I don’t know how much time you spend thinking about succession planning but I think about it a lot.
In just a few days, as it does every September, our judo club will be welcoming dozens of new students. If our experience is anything like what it’s been in previous years, our beginner class will once again be oversubscribed and many students, much to their disappointment, will be put on a waiting list. Without a doubt, being a university-based club presents many benefits when it comes to attracting new members.
Our club is blessed with some very engaged students. Over the past few weeks, our members have been working hard to promote judo on campus. Emails have been sent out asking for volunteers, flyers have been printed and distributed at various events, and the club has taken part in technical demonstrations that have allowed our students to showcase for hundreds of prospective new members the martial art that they love.
Our club has been around for about forty years but while a record must exist somewhere in the university’s archives, nobody today knows exactly what year it was founded. What we know is that generation after generation of students and instructors have succeeded themselves, over the decades, in keeping alive what is today a vibrant organization that carries on proudly with its original mission.
The club currently has three volunteer instructors, with ages that range from the late forties to the early seventies. There used to be four of us until the most senior of our group, in his eighties, was lost to a difficult illness a few years ago. I am the youngest of the group and was brought in some years ago after being duly vetted by my peers to ensure that I could bring to the club not only the desired level of technical proficiency but also, more importantly, values truly aligned with our club’s culture.
One of the greatest challenges of running a campus-based club is turnover. The club I was a member of for over thirty years before moving to Toronto some eight years ago had a remarkably stable membership. My sensei was the dojo’s founder and had been leading it for over fifty years. Many of the very senior instructors who helped out with the teaching duties had been with him for decades and the club had produced well over 250 black belts over the years – a steady stream of senior students constantly moving up the ranks. Of course, there is much more to being a judo teacher than getting your black belt and fully twelve years went by after I received my first-degree black belt before I was asked to formally assist with teaching in the dojo. Despite this or perhaps because of it, succession and continuity always felt well under control.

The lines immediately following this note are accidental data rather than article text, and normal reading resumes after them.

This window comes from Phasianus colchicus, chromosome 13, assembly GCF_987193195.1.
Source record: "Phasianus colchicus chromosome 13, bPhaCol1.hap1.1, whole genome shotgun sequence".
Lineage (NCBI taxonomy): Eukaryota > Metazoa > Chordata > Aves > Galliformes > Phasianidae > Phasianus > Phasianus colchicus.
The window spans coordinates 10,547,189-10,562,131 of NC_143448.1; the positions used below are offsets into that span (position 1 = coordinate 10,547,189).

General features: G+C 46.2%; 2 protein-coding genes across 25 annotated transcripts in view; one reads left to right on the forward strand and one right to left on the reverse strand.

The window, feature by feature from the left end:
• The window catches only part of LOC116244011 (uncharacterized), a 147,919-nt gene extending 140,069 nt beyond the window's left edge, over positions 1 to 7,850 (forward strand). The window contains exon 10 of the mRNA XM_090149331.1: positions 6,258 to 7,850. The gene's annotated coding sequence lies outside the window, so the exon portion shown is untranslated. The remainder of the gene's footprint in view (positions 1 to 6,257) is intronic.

A university-based club presents a very different kind of challenge. New members usually join us at the beginning of their undergraduate studies and every year, we lose as many as we recruit as students graduate, leave the university and move on with their professional lives. Our club’s most senior members tend to be graduate students, or alumni who got jobs in the city after graduating and decided to continue on with us. Contrary to my old club, continuity is a real challenge, which is why it is so remarkable that our club has successfully carried on with its mission and remains so vibrant after all those years.
If it was just about teaching technical skills – what we refer to as waza –, succession might not represent such a challenge. But judo is about much more than skills and techniques: it’s about a way of life grounded in fundamental principles and supported by core values. Preserving the dojo’s culture and passing down this culture and its associated values is every bit as important as passing down the technical aspects, even more I believe. To put it differently, the techniques of judo, without the culture of judo, would no longer be judo but some kind of denatured and debased version of it.
Judo is practiced by more than 100 million people in 200 countries worldwide. It has been passed down the generations by an uninterrupted chain of teachers who once were students themselves. I received judo as a precious gift from my own teacher and it is my responsibility now to pass on to the next generation, to the best of my abilities, what I have received from those who have preceded me on this path.
Passing down a culture is hard – much harder, in my experience, than passing down technical knowledge. As one of the leaders of our dojo, this is not something I can delegate to HR or anybody else. Our club has been around for decades but is still, in many ways, extremely young and fragile. We have been successful, over the past few years, in moving some of our more senior students up the ranks but we need to keep fostering their development and we need many, many more to keep coming up behind them.
What we do is important. It transforms lives for the better and as a result, if only to us, it matters deeply. It is my own personal responsibility, together with my fellow instructors and our senior students, to ensure that when the day comes that we can no longer carry on, there will be others after us to pass on to future generations the precious gift that we received from our own teachers.